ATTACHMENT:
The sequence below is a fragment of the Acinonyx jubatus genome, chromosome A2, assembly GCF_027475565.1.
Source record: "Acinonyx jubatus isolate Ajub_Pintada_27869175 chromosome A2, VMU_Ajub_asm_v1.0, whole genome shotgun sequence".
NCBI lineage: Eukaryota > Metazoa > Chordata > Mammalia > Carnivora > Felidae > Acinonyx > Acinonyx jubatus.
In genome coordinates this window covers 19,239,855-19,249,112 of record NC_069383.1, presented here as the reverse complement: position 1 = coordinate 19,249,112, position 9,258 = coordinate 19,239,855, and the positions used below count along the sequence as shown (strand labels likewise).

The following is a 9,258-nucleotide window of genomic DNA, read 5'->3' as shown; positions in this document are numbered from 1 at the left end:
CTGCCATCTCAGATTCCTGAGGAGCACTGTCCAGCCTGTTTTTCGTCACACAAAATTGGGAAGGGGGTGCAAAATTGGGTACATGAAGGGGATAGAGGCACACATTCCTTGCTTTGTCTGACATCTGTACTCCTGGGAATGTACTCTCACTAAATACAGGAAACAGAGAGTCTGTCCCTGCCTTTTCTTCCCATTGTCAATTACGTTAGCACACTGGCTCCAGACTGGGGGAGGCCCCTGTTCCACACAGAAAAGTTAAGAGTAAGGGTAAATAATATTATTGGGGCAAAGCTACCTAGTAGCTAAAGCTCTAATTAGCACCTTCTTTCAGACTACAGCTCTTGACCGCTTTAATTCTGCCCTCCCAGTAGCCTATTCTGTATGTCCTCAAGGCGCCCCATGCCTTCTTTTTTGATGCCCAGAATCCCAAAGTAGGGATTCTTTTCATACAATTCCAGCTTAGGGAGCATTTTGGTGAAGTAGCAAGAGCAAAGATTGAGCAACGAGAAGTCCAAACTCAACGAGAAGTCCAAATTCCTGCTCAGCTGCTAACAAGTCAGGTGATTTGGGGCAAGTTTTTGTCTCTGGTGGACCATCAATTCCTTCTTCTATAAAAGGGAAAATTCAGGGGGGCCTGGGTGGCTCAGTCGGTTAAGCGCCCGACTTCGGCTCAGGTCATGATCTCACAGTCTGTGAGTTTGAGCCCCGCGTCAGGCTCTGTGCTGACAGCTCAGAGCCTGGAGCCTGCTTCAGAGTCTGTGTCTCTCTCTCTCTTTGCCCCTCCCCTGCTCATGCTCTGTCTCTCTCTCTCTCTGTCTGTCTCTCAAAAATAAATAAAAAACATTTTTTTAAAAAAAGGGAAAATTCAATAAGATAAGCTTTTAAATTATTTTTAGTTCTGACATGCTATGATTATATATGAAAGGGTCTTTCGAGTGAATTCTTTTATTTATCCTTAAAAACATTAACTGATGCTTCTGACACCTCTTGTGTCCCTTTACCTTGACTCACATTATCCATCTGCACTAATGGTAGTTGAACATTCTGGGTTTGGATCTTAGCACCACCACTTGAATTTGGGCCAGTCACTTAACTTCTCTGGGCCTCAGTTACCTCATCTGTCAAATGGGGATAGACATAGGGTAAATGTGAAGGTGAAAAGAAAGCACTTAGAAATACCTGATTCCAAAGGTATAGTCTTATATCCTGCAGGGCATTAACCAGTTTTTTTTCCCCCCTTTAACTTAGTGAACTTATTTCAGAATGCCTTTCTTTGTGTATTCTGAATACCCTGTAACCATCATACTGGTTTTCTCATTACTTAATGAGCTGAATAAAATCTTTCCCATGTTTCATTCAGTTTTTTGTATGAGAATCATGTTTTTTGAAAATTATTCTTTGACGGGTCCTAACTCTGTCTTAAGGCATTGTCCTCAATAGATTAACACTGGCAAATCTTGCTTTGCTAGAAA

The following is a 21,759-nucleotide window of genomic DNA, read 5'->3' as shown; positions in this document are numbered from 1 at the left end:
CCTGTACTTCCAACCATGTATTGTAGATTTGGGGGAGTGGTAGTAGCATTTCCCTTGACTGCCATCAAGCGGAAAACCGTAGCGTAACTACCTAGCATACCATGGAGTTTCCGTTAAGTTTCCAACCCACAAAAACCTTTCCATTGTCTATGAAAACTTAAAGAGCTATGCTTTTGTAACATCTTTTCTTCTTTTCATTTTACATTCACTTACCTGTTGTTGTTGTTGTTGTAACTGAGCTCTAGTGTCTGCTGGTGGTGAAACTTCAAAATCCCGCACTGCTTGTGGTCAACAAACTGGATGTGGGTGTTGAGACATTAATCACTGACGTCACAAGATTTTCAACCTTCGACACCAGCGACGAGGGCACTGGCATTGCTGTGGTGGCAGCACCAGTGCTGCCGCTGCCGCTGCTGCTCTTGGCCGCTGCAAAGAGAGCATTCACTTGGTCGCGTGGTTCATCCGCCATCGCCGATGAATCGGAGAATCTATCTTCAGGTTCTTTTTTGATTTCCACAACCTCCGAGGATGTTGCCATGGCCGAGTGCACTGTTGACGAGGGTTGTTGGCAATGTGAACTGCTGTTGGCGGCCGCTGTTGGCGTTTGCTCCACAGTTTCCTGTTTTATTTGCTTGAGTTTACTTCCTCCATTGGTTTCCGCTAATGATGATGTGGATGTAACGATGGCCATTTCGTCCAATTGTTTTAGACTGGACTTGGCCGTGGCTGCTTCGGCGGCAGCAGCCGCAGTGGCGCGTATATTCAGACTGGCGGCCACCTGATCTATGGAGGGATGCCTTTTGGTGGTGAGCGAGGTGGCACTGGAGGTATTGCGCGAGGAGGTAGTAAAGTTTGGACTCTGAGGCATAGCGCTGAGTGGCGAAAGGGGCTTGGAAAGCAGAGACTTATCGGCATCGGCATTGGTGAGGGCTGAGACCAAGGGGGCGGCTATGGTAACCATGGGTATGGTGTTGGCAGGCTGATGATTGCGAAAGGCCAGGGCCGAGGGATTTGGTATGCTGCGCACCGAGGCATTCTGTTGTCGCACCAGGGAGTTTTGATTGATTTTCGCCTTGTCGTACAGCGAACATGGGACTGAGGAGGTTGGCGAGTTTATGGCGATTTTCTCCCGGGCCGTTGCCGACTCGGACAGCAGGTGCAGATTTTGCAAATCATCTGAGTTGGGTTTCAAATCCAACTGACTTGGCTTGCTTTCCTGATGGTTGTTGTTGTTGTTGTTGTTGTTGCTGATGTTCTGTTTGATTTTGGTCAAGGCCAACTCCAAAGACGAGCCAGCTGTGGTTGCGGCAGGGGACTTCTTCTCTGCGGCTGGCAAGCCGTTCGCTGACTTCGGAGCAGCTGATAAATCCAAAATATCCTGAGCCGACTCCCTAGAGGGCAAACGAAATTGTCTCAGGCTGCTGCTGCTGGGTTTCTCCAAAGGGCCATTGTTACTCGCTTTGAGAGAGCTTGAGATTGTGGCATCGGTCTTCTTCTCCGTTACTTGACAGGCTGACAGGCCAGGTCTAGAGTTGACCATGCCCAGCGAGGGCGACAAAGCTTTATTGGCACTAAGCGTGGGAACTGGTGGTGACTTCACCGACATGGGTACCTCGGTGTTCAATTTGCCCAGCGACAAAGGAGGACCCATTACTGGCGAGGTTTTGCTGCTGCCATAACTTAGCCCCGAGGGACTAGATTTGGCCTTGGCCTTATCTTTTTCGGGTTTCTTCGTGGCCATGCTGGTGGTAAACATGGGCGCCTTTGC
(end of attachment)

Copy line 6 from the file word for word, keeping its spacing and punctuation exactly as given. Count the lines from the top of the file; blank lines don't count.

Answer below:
CTGCCATCTCAGATTCCTGAGGAGCACTGTCCAGCCTGTTTTTCGTCACACAAAATTGGGAAGGGGGTGCAAAATTGGGTACATGAAGGGGATAGAGGCACACATTCCTTGCTTTGTCTGACATCTGTACTCCTGGGAATGTACTCTCACTAAATACAGGAAACAGAGAGTCTGTCCCTGCCTTTTCTTCCCATTGTCAATTACGTTAGCACACTGGCTCCAGACTGGGGGAGGCCCCTGTTCCACACAGAAAAGTTAAGAGTAAGGGTAAATAATATTATTGGGGCAAAGCTACCTAGTAGCTAAAGCTCTAATTAGCACCTTCTTTCAGACTACAGCTCTTGACCGCTTTAATTCTGCCCTCCCAGTAGCCTATTCTGTATGTCCTCAAGGCGCCCCATGCCTTCTTTTTTGATGCCCAGAATCCCAAAGTAGGGATTCTTTTCATACAATTCCAGCTTAGGGAGCATTTTGGTGAAGTAGCAAGAGCAAAGATTGAGCAACGAGAAGTCCAAACTCAACGAGAAGTCCAAATTCCTGCTCAGCTGCTAACAAGTCAGGTGATTTGGGGCAAGTTTTTGTCTCTGGTGGACCATCAATTCCTTCTTCTATAAAAGGGAAAATTCAGGGGGGCCTGGGTGGCTCAGTCGGTTAAGCGCCCGACTTCGGCTCAGGTCATGATCTCACAGTCTGTGAGTTTGAGCCCCGCGTCAGGCTCTGTGCTGACAGCTCAGAGCCTGGAGCCTGCTTCAGAGTCTGTGTCTCTCTCTCTCTTTGCCCCTCCCCTGCTCATGCTCTGTCTCTCTCTCTCTCTGTCTGTCTCTCAAAAATAAATAAAAAACATTTTTTTAAAAAAAGGGAAAATTCAATAAGATAAGCTTTTAAATTATTTTTAGTTCTGACATGCTATGATTATATATGAAAGGGTCTTTCGAGTGAATTCTTTTATTTATCCTTAAAAACATTAACTGATGCTTCTGACACCTCTTGTGTCCCTTTACCTTGACTCACATTATCCATCTGCACTAATGGTAGTTGAACATTCTGGGTTTGGATCTTAGCACCACCACTTGAATTTGGGCCAGTCACTTAACTTCTCTGGGCCTCAGTTACCTCATCTGTCAAATGGGGATAGACATAGGGTAAATGTGAAGGTGAAAAGAAAGCACTTAGAAATACCTGATTCCAAAGGTATAGTCTTATATCCTGCAGGGCATTAACCAGTTTTTTTTCCCCCCTTTAACTTAGTGAACTTATTTCAGAATGCCTTTCTTTGTGTATTCTGAATACCCTGTAACCATCATACTGGTTTTCTCATTACTTAATGAGCTGAATAAAATCTTTCCCATGTTTCATTCAGTTTTTTGTATGAGAATCATGTTTTTTGAAAATTATTCTTTGACGGGTCCTAACTCTGTCTTAAGGCATTGTCCTCAATAGATTAACACTGGCAAATCTTGCTTTGCTAGAAA